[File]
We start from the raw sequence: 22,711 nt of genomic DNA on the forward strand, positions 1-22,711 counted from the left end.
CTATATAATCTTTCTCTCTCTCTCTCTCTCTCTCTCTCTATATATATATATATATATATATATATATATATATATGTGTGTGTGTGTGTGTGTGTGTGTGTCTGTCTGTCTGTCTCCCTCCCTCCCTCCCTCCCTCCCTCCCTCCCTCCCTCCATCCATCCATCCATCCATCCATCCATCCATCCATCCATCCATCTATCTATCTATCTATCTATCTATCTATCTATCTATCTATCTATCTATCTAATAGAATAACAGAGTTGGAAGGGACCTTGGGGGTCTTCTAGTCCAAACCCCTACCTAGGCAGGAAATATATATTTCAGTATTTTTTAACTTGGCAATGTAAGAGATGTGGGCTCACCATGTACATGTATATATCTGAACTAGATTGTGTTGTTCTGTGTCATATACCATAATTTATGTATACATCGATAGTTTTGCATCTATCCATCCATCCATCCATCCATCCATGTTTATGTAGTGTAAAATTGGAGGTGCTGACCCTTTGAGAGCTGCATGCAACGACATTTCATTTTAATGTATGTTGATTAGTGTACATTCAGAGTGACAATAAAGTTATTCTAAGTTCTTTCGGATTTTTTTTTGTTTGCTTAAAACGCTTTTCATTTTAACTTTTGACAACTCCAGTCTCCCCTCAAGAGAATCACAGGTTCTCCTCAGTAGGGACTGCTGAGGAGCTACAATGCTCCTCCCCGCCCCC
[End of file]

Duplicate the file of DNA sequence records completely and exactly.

We start from the raw sequence: 22,711 nt of genomic DNA on the forward strand, positions 1-22,711 counted from the left end.
CTATATAATCTTTCTCTCTCTCTCTCTCTCTCTCTCTCTATATATATATATATATATATATATATATATATATATGTGTGTGTGTGTGTGTGTGTGTGTGTCTGTCTGTCTGTCTCCCTCCCTCCCTCCCTCCCTCCCTCCCTCCCTCCCTCCATCCATCCATCCATCCATCCATCCATCCATCCATCCATCCATCTATCTATCTATCTATCTATCTATCTATCTATCTATCTATCTATCTATCTAATAGAATAACAGAGTTGGAAGGGACCTTGGGGGTCTTCTAGTCCAAACCCCTACCTAGGCAGGAAATATATATTTCAGTATTTTTTAACTTGGCAATGTAAGAGATGTGGGCTCACCATGTACATGTATATATCTGAACTAGATTGTGTTGTTCTGTGTCATATACCATAATTTATGTATACATCGATAGTTTTGCATCTATCCATCCATCCATCCATCCATCCATGTTTATGTAGTGTAAAATTGGAGGTGCTGACCCTTTGAGAGCTGCATGCAACGACATTTCATTTTAATGTATGTTGATTAGTGTACATTCAGAGTGACAATAAAGTTATTCTAAGTTCTTTCGGATTTTTTTTTGTTTGCTTAAAACGCTTTTCATTTTAACTTTTGACAACTCCAGTCTCCCCTCAAGAGAATCACAGGTTCTCCTCAGTAGGGACTGCTGAGGAGCTACAATGCTCCTCCCCGCCCCC